Unofficial and incomplete election results from the Ohio Secretary of State's website on Tuesday night showed Republican Anthony Gonzalez won more than 56 percent of the vote.
A Republican will continue to represent northwest Stark County in the U.S. House of Representatives.
Unofficial and incomplete election results from the Ohio Secretary of State's website on Tuesday night showed Republican Anthony Gonzalez won more than 56 percent of the vote, beating challenger Susan Moran Palmer, a Democrat.
Neither candidate has held elected office previously.
Gonzalez will take Ohio's 16th Congressional District seat, which has been occupied by Republican Jim Renacci since 2011. Renacci gave up the job to run an unsuccessful campaign for Senate. Ohio's 16th District includes parts of northwest and central Stark County, along with all of Wayne County and portions of Cuyahoga, Medina, Portage and Summit counties.
"It is with deep humility and gratitude that I accept the awesome responsibility of representing the 16th district in the 116th Congress," Gonzalez said in a statement. "In these divided times, my commitment is to be a voice for the enduring values that have inspired every generation of Americans since our founding days. It will be with an unyielding respect for the universal dignity and common humanity of every American that I will walk through any door to work on behalf of Northeast Ohio — our families and our workers."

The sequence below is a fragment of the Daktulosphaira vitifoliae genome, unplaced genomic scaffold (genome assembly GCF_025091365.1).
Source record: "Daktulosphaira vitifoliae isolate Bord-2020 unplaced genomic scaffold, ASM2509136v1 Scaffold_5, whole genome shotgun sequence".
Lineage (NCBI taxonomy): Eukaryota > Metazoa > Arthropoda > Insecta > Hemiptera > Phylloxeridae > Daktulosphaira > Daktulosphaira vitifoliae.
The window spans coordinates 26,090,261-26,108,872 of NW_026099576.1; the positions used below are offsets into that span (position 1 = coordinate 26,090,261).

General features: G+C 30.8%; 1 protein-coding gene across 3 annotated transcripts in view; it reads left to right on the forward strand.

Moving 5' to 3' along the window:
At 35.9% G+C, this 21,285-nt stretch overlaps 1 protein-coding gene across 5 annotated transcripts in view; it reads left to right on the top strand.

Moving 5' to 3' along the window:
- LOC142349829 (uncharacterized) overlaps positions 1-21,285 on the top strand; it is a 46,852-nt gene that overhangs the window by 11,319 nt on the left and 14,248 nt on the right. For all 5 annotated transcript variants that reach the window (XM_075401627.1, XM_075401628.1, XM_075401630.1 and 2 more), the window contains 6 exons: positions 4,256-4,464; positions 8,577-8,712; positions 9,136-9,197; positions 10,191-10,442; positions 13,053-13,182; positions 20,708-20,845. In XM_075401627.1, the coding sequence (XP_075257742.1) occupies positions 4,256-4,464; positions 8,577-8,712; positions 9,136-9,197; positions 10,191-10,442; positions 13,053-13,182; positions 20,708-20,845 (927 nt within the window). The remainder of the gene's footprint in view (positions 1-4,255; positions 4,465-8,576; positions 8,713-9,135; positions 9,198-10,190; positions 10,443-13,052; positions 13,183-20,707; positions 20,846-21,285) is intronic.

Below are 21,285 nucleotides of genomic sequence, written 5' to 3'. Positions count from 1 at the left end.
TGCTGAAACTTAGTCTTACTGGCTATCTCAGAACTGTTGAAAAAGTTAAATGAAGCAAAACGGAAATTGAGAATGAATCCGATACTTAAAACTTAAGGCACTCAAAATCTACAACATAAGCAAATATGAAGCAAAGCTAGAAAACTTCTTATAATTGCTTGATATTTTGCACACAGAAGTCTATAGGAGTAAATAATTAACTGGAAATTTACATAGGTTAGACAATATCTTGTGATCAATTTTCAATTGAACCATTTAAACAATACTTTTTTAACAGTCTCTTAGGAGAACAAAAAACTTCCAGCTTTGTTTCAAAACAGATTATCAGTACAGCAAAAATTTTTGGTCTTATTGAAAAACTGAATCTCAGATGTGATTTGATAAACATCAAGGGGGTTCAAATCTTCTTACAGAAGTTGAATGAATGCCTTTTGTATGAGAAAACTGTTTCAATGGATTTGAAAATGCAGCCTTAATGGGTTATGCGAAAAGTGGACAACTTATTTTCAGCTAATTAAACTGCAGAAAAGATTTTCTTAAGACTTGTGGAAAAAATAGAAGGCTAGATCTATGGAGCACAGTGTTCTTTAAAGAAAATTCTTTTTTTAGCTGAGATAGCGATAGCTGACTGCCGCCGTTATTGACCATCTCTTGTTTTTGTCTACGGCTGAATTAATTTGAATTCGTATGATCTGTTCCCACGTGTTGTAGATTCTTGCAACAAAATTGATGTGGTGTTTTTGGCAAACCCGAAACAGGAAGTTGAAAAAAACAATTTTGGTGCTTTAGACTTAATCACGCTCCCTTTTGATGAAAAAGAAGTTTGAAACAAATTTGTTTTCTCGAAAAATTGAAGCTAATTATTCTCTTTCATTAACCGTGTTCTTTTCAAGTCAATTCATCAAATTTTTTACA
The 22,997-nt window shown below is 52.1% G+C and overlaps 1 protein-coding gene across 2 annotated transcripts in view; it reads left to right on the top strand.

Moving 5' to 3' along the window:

At St. Stephen Martyr Lutheran Church on Tuesday, Jackson Township resident Robert Scafate, who picked a libertarian candidate for governor, said he voted for Gonzalez.
"I just liked his policies better," he said.
Michael Hughes, also of Jackson Township, agreed Gonzalez was a better candidate, but he voted for the Democrat because he didn't want another Republican in the U.S. House of Representatives. Gonzalez, Hughes said, would fall "right in line" with President Donald Trump and do what he was told.
Gonzalez is a former Indiana Colts wide receiver who earned his MBA from Stanford University and worked as an executive of San Francisco-based Chalk Schools, an education technology firm. He returned to Northeast Ohio and now oversees business development for his family's steel processing company.
The 34-year-old's campaign centered on his desire to see Northeast Ohio thrive. He pushed for creating pro-business, pro-worker policies; a fairer trade policy; expanded opportunities for kids to work in skilled trades or move on to higher education; welfare reform; and the promotion of a legal, merit-based immigration system.
Palmer, 54, has three decades of experience in the health care industry, both as a health care provider and a medical salesperson. She identified health care as the most important issue in this election, saying her background made her the better choice.
In addition to the "broken" health care system, she also stressed the need for Americans to be paid a living wage, for students to no longer be crippled by college debt, and for kids to be protected from gun violence.
"As a resident of this district, I will continue to be motivated by the issues I campaigned on: improving health care access for all Americans; making higher education more affordable for working families; investing in infrastructure improvements; and rebuilding America’s economic ladder that allowed previous generations to work their way up," Palmer said in a statement congratulating her opponent. "I heard these same concerns echoed in every part of the 16th District and I strongly hope that Anthony Gonzalez stands up for the needs of his constituents.”
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